Is the UK's food supply hanging in the balance?
4th Jun 2013
"With the UK never more than a few days away from a significant food shortage, UK consumers should also be encouraged over time to reduce how often they eat meat."
Sir Malcolm Bruce, Chair, International Development Committee, 4 June 2013
'Meat should only be a treat' was the commons theme to most news outlets this morning as the International Development Committee published its report into Global Food Security.
The report itself called for consumers to eat less meat in the context of global food shortages and instead move to more sustainable foodstuffs. But one claim stood out from most others - the idea that the UK is never more than a few days away from a significant food shortage.
So does our food security really hang in the balance?
Surprisingly, the report itself doesn't explicity state this at all. After contacting the Committee, Full Fact was directed to a section of evidence from Professor Tim Lang:
"At present, levels of food stocks are low. Referring to the UK, Professor Lang told us: 'We do not store, actually, it is all on the motorway. We have a just-in-time system of food.'"
So, it's our "just-in-time" system that's being highlighted here. What exactly does this mean?
Full Fact contacted Professor Lang about the claim but he wasn't able to provide any specific information. For more info, we looked to the Deparment for Environment, Food and Rural Affairs (Defra). In 2010 they published a UK Food Security Assessment which highlighted among its 'key indicators' for food security "average retailer grocery stocks". Defra explain:
"As distribution systems have become more sophisticated over the last two decades, retailers and others in the supply chain have increasingly adopted Just-In-Time (JIT) principles of operation - sourcing supplies in small quantities at frequent intervals to provide continuous availability to consumers" But this isn't without its risks:
"Where, however, the drive for efficiency and JIT has reduced the role of stocks and "contingent capacity?, so risks have shifted towards transport-related disruptions.
"Even a short delay in supplies can have an impact on particular fast-moving lines, although in most cases shoppers would not notice this, and have alternative choices.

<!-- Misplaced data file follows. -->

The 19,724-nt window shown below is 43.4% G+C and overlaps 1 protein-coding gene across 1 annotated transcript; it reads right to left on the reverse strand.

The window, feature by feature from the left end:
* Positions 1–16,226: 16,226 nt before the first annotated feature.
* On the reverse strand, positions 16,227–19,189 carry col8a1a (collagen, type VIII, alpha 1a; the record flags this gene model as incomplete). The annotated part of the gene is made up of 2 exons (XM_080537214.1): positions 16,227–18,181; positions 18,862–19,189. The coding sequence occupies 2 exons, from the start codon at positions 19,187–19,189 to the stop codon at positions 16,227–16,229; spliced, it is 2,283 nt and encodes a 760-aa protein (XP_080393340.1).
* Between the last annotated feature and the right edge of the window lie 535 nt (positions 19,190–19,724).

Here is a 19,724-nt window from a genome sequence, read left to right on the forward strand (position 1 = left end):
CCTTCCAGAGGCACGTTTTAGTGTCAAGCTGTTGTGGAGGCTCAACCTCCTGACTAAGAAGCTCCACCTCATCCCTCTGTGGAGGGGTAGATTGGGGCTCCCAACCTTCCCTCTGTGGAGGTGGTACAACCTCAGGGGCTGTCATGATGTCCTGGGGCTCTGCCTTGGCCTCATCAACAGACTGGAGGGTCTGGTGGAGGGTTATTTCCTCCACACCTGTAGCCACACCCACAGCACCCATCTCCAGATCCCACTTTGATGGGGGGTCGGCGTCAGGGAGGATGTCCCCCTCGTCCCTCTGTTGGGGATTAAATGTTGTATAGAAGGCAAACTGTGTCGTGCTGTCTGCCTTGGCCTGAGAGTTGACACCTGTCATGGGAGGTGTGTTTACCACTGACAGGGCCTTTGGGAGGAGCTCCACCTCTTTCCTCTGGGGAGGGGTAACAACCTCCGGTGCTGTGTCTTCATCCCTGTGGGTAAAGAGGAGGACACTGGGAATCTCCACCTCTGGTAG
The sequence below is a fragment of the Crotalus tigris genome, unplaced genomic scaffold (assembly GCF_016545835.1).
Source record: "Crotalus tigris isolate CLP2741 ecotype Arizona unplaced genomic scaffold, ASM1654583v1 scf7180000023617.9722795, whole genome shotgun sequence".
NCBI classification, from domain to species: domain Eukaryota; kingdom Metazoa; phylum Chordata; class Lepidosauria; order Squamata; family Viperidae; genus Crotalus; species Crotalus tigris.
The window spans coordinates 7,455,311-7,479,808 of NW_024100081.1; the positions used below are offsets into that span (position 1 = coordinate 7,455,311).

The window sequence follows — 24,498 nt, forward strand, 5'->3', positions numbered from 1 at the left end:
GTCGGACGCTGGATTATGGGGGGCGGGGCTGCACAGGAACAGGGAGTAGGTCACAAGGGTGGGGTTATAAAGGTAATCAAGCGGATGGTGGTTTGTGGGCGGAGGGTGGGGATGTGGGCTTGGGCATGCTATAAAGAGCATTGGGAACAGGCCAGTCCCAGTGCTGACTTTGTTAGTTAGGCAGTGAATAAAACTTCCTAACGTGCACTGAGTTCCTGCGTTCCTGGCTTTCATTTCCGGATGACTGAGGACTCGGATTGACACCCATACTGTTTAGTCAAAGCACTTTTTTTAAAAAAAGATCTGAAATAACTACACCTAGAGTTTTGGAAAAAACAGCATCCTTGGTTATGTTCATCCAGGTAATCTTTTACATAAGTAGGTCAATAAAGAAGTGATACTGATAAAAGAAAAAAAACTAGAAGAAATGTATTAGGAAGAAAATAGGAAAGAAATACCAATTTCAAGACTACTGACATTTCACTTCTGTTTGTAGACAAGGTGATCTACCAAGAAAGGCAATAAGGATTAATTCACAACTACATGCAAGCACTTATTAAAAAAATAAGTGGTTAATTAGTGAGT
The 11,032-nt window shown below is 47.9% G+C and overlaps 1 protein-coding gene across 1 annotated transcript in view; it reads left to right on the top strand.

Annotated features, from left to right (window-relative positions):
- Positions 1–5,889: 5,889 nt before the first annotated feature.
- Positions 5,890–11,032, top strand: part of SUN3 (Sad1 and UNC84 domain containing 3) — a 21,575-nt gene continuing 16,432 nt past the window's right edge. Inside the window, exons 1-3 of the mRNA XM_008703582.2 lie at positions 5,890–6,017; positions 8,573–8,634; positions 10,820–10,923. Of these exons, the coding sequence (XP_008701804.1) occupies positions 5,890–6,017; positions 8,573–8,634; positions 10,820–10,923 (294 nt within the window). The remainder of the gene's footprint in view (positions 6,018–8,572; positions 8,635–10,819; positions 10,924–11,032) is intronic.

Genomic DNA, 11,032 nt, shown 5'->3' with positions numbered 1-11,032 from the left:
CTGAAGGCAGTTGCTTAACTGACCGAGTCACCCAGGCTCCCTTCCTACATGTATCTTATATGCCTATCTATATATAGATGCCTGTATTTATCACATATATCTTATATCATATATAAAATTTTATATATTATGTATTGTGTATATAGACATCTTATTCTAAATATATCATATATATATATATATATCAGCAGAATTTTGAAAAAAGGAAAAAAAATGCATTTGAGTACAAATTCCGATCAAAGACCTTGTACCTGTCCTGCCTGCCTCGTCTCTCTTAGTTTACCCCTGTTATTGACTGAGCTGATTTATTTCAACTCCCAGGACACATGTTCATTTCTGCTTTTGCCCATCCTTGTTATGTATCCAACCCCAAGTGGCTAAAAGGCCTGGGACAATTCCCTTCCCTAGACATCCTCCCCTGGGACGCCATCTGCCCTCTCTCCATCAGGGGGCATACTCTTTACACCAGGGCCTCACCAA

"But where many or all deliveries are blocked for some reason, shelves could go empty, and this could be exacerbated by panic buying, which could worsen availability for those consumers less able to respond quickly."
In other words, 'just-in-time' distribution squeezes the margin for error, meaning transport disruptions - such as bad weather or lorry strikes - can be all the more damaging to food stocks.
Okay, but are there any hard numbers?
Unfortunately actual numbers to back up this picture haven't proven easy to find. Full Fact got in touch with Defra and the Institute of Grocery Distribution (IGD), who supply the Department with industry information, to find out what they could tell us.
We're still waiting to hear back on some details, but what we were able to find was the latest estimates of retailer warehouse stock levels, published by Defra in their 2012 food pocketbook:
[note: vertical axis does not start at zero]
The chart above shows IGD's figures on grocery companies' stocks in warehouses, and estimates of how long they would last based on 'normal' demand and no supply. These aren't comprehensive figures as they won't include some smaller retailers and, according to Defra, some food categories which don't involve a stage of warehouse storage (such as fresh and chilled produce) are not reported.
What it does tell us, however imperfectly, is that grocery retailers do hold something in the region of 10 days' worth of food stocks. We'll update this article if we receive more info from the Department and IGD about the available figures.
What if things go wrong?
When it comes to terrorism and other malicious threats, official guidance called Defending Food and Drink states: "In practice, undertaking a major attack on the food supply chain is much more difficult than at first it may be believed."
In 2006, the government commissioned research from Cranfield University into Resilience in the Food Chain "to contribute towards 'evidence-based' policy making". As summarised by Prof. Lang and colleagues at the Centre for Food Policy: "the study argued that most UK food retailing is resilient overall, in that it could withstand loss of stores, people, supplier, power, fuel or site access."
The report states: "The fuel protest of 2000 was the crisis most widely referred to in this study," which interviewed senior managers of food businesses and concluded: "The findings revealed that the retailers had weathered the crisis well."
There's a limit to what it would be sensible for the government to publish about the resilience of the food supply but what's out there seems more reassuring than today's announcement.
It would be premature to conclude that there is no basis for the Committee's claim that "the UK is never more than a few days away from a significant food shortage." But there is no evidence for it in the Committee's report, and the evidence we've seen doesn't suggest it's a well-established fact.
The government is required to respond to the Committee's report and it will be interesting to see if Defra accepts their assertion.